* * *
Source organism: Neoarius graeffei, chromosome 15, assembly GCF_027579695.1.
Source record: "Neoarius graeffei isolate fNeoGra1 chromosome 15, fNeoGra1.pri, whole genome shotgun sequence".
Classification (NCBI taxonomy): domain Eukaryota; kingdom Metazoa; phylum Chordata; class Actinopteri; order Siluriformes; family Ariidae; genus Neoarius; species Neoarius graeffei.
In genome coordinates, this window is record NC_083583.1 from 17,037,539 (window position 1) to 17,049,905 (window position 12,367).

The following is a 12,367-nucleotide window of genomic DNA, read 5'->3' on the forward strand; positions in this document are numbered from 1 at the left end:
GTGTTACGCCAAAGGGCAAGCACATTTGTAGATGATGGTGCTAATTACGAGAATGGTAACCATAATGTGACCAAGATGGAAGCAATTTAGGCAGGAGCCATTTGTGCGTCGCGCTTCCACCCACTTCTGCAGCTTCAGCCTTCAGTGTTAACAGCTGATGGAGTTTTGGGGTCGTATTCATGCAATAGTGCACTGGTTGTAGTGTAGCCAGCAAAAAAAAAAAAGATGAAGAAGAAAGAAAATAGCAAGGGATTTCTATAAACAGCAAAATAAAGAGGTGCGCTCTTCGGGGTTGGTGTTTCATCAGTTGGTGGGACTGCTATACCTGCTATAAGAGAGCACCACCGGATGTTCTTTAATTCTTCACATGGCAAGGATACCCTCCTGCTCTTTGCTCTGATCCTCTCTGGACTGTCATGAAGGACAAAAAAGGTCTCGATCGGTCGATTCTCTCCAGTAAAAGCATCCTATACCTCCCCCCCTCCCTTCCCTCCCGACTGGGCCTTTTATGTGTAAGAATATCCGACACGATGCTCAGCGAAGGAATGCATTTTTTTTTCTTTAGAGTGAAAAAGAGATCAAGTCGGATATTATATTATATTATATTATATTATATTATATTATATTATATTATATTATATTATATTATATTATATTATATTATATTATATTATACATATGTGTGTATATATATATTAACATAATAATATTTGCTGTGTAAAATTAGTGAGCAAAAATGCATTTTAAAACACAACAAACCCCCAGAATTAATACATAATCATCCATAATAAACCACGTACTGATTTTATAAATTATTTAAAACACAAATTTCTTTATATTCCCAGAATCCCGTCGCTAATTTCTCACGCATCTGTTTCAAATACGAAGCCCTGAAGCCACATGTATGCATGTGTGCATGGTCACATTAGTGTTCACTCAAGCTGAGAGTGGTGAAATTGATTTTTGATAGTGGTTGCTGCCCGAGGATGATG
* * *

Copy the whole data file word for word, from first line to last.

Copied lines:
Source organism: Neoarius graeffei, chromosome 15, assembly GCF_027579695.1.
Source record: "Neoarius graeffei isolate fNeoGra1 chromosome 15, fNeoGra1.pri, whole genome shotgun sequence".
Classification (NCBI taxonomy): domain Eukaryota; kingdom Metazoa; phylum Chordata; class Actinopteri; order Siluriformes; family Ariidae; genus Neoarius; species Neoarius graeffei.
In genome coordinates, this window is record NC_083583.1 from 17,037,539 (window position 1) to 17,049,905 (window position 12,367).

The following is a 12,367-nucleotide window of genomic DNA, read 5'->3' on the forward strand; positions in this document are numbered from 1 at the left end:
GTGTTACGCCAAAGGGCAAGCACATTTGTAGATGATGGTGCTAATTACGAGAATGGTAACCATAATGTGACCAAGATGGAAGCAATTTAGGCAGGAGCCATTTGTGCGTCGCGCTTCCACCCACTTCTGCAGCTTCAGCCTTCAGTGTTAACAGCTGATGGAGTTTTGGGGTCGTATTCATGCAATAGTGCACTGGTTGTAGTGTAGCCAGCAAAAAAAAAAAAGATGAAGAAGAAAGAAAATAGCAAGGGATTTCTATAAACAGCAAAATAAAGAGGTGCGCTCTTCGGGGTTGGTGTTTCATCAGTTGGTGGGACTGCTATACCTGCTATAAGAGAGCACCACCGGATGTTCTTTAATTCTTCACATGGCAAGGATACCCTCCTGCTCTTTGCTCTGATCCTCTCTGGACTGTCATGAAGGACAAAAAAGGTCTCGATCGGTCGATTCTCTCCAGTAAAAGCATCCTATACCTCCCCCCCTCCCTTCCCTCCCGACTGGGCCTTTTATGTGTAAGAATATCCGACACGATGCTCAGCGAAGGAATGCATTTTTTTTTCTTTAGAGTGAAAAAGAGATCAAGTCGGATATTATATTATATTATATTATATTATATTATATTATATTATATTATATTATATTATATTATATTATATTATATTATATTATATTATACATATGTGTGTATATATATATTAACATAATAATATTTGCTGTGTAAAATTAGTGAGCAAAAATGCATTTTAAAACACAACAAACCCCCAGAATTAATACATAATCATCCATAATAAACCACGTACTGATTTTATAAATTATTTAAAACACAAATTTCTTTATATTCCCAGAATCCCGTCGCTAATTTCTCACGCATCTGTTTCAAATACGAAGCCCTGAAGCCACATGTATGCATGTGTGCATGGTCACATTAGTGTTCACTCAAGCTGAGAGTGGTGAAATTGATTTTTGATAGTGGTTGCTGCCCGAGGATGATG